Mideast expert Daniel Pipes was the featured speaker as 70 community members attended the Jewish Federation of Monmouth County’s Major Gifts event on Oct. 3 at the Spring Lake home of Joyce and Neil Goldstein.
The event is a gathering of donors who contribute $6,000 or more to the federation’s annual campaign.
Pipes, president of the think tank the Middle East Forum, focused on five key issues, beginning with his skepticism about the potential of the thawing of relations between the West and Iran.
Despite Iranian President Hassan Rouhani’s recent diplomatic overtures, Pipes stressed that Iran’s Supreme Leader Ayatollah Khamenei, not Rouhani, is in charge.
Rouhani’s overtures may result in months of negotiations, but to what end? asked Pipes. “There are many UN resolutions already spelling out what they need to do,” he said, referring to international demands on Iran to curtail its suspected nuclear weapons.
Regarding the Arab Spring, Pipes argued that the Middle East has stagnated since the 1970s, when “greedy rulers” of such countries as Tunisia, Iraq, Syria, and Egypt emerged to control their countries “so that they could benefit.” Though the situation in many of these countries is ugly, “this kind of upheaval is a necessary process.”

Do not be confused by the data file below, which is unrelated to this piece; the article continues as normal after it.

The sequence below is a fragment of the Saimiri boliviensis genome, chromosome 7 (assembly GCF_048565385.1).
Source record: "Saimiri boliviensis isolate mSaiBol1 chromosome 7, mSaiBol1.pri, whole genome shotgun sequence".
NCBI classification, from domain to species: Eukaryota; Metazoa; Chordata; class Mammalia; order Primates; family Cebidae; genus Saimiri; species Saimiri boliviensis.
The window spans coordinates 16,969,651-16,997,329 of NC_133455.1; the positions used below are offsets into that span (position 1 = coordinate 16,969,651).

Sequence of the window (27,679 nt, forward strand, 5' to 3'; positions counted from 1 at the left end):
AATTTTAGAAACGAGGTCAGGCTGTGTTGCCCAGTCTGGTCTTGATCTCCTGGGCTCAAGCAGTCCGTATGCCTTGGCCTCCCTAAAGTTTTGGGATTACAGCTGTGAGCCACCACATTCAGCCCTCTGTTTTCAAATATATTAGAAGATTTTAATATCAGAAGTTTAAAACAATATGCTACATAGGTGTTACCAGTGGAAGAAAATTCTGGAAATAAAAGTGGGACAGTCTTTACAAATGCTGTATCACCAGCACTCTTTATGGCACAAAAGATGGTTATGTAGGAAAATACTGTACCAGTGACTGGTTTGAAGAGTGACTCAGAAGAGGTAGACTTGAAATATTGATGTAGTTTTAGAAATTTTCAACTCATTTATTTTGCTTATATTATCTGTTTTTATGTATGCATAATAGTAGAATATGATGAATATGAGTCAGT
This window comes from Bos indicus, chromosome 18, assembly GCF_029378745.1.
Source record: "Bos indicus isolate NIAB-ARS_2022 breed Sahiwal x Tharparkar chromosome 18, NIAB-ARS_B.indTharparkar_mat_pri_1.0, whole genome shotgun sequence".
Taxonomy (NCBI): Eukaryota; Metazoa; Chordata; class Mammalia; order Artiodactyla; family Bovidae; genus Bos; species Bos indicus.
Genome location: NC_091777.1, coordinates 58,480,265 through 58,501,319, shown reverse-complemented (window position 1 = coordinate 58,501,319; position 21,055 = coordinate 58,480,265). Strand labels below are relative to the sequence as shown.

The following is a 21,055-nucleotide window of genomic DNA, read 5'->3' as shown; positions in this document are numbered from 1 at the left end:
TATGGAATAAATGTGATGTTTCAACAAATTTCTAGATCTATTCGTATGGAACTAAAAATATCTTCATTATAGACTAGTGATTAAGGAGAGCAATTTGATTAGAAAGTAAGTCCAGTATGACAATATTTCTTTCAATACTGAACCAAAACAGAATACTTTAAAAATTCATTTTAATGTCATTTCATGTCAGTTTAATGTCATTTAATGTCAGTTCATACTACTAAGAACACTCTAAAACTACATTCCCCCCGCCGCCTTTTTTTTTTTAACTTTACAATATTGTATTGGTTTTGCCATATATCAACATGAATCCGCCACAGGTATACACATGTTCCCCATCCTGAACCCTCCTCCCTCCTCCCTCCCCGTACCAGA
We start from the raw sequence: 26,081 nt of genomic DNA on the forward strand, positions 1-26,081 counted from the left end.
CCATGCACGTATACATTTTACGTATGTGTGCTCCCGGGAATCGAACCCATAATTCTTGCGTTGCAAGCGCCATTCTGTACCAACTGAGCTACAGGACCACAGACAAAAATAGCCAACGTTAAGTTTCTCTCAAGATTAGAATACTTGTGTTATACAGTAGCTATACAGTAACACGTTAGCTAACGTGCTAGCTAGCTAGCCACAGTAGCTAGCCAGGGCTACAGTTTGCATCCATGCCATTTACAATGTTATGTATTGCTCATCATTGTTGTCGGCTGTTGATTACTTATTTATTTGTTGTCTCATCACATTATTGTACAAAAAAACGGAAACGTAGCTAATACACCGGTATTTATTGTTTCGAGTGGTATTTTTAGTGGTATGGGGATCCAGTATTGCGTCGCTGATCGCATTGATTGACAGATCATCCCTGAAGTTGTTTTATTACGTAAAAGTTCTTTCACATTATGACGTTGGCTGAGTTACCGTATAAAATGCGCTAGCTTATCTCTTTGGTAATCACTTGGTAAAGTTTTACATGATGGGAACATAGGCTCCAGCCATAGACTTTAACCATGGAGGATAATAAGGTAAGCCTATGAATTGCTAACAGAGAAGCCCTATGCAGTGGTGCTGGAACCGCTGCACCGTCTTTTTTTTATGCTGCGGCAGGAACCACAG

Both sides in the Syrian war are problematic, Pipes said, adding that the best situation is for them to continue fighting each other.
Regarding Egypt, he welcomed the popular upheaval that ousted president and Muslim Brotherhood leader Mohammed Morsi, who had ignored the country’s economy and personal security concerns. Pipes claimed that, for the first time in decades, the Islamist movement may be in trouble.
Pipes also asserted that the United States is in retreat when it comes to international affairs. He said Qatar, with only 225,000 nationals but with abundant resources and the Al Jazeera network, now seems to have more influence in the foreign policy arena than the United States.
Pipes was also skeptical about the United States’ renewed focus on the Palestinian issue. Little seems to have changed in the 20 years since the Oslo Accords, which Pipes regards as a failure. “So why is [U.S. Secretary of State John] Kerry leading an effort with the same approach?” Pipes asked, suggesting that diplomats make a mistaken linkage between progress in peace talks and other issues in the Middle East.
Pipes also spoke about Israel’s remarkable successes. Not only does the country have the third-most listings on NASDAQ, after China and the United States, he said, but the country’s growth rate in both population and economy is the highest in the Western world.
The biggest issues Israel faces today are threats from weapons of mass destruction and the growing delegitimization movement. “That is the battlefield we all face,” he said.
Federation board member David Portman presented a leadership award to Maddy and Arthur Seeman of Morganville, and federation board chair Joe Hollander addressed the donors, thanking them for their leadership and support.